Publisher: Notion Press
Date of publication: August 25th, 2020
Genre: Science Fiction, Adventure, Young Adult
Trigger Warnings: fat shaming, cannibalism, death of a parent (off page), grief, kidnapping
Series: Prince of Typgar
Prince of Typgar: Nurjan and the Monks of Meirar—Book 1 (review here)
Prince of Typgar: Nurjan and the Corpse in the Quadrangle—Book 2
Prince of Typgar: Nurjan and the Temporal Traversal—Book 3
Purchase Links: Kindle | B&N | AbeBooks | Kobo
This is the second in the Prince of Typgar series, the much-anticipated sequel to Nujran and the Monks of Meirar. At the end of the first book, we left Nujran as a teenager who has learned much through his journeys alongside his teacher Amsibh. He experienced romance, conflict, friendship, betrayal, and loss. He grew up along the way.
We begin the second book on the sprawling campus of the prestigious University of Western Foalinaarc, where a body has just been discovered. Who is this girl, and why is she dead? Could it be linked to the mysterious illness sweeping the campus and plaguing the teaching community? Why does Amsibh come to the school, and what does he need to protect Nujran from? Through what twist of fate is Nujran reunited with his old friends, the Monks of Meirar? And why does Nujran end up being a captive again?
The stakes are higher than ever before, with fugitives on the run, turbulence on the university campus, a new romance, a bizarre kidnapping, a perilous escape from prison, and a rescue mission where things don’t quite go as planned. Corpse in the Quadrangle is another fast-paced adventure that will hold young readers spellbound!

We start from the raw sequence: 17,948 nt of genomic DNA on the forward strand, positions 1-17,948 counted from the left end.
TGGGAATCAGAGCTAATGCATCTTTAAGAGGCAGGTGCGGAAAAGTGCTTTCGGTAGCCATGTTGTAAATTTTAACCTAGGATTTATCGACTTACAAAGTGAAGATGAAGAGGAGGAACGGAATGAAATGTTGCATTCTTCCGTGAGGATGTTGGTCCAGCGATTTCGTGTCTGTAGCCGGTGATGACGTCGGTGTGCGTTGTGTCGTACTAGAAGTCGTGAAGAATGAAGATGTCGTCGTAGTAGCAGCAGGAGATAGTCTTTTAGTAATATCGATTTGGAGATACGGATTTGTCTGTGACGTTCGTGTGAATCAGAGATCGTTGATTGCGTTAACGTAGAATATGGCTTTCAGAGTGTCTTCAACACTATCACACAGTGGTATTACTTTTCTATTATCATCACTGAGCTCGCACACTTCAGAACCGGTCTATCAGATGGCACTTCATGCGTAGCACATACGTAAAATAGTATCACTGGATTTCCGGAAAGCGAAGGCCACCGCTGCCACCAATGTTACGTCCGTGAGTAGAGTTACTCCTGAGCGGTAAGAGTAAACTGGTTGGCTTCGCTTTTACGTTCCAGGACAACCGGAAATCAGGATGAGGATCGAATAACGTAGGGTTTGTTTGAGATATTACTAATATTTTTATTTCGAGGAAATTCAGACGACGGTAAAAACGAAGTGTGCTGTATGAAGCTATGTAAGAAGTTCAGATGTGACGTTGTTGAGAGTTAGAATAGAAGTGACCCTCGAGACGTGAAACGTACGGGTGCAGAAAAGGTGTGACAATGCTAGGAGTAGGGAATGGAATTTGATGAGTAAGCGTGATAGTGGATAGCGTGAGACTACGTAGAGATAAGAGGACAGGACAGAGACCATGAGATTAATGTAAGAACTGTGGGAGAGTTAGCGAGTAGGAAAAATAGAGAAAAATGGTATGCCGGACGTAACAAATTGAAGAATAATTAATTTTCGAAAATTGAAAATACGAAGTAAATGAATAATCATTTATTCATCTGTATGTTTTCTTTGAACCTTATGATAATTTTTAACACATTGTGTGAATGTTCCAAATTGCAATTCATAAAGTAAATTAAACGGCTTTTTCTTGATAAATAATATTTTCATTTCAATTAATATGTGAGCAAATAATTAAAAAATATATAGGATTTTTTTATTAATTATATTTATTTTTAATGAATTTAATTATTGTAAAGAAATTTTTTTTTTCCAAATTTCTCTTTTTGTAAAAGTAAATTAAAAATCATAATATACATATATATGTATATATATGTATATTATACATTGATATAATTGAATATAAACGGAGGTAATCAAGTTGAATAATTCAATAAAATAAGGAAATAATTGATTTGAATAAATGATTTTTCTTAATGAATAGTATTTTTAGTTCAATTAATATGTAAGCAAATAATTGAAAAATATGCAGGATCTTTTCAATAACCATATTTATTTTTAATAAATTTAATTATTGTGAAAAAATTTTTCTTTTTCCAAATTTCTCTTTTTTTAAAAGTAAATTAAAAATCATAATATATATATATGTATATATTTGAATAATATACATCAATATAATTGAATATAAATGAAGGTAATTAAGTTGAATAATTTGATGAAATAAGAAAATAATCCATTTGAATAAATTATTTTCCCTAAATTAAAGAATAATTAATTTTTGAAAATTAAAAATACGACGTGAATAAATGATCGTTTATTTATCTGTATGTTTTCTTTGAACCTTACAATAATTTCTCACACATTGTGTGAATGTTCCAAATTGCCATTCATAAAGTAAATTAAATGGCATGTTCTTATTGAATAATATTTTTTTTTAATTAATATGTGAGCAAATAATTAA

It was twilight, and all was quiet, the air warm and still. Handac and Iandic had just started their celestial dance in the sky.Prince of Typgar: Nurjan and the Corpse in the Quadrangle by Krishna Sudhir
Prince of Typgar: Nurjan and the Corpse in the Quadrangle begins a few years after the events of the Monks of Meirar. Nurjan attends the University of Western Foalinaarc and is enjoying his studies. His peace is interrupted when a girl’s body is found in the quadrangle and is further disrupted when Honan and his accomplice escape from prison. Things are thrown further into disarray when the faculty are simultaneously sickened with a stomach bug. That is when Amsibh arrives, and the Monks of Meirar come shortly after him. With their help, Nurjan and the other students go back to having a sense of normalcy. But Honan and his followers have other plans. And those plans include kidnapping Nurjan and holding him captive. Can Amsibh, the detectives, Nurjan, and the other students solve the murder? Besides Honan, who is behind the events on campus? How did Nurjan get captive again, and will he be able to escape?
Prince of Typgar: Nurjan and the Corpse in the Quadrangle (I will call this book The Quadrangle for short in this review) is the second book in the Prince of Typgar series. A reader can read this book as a standalone. But I do recommend reading the Monks of Meirar before reading this book. There are references to events in the first book that are better read than explained after the fact (if that makes sense).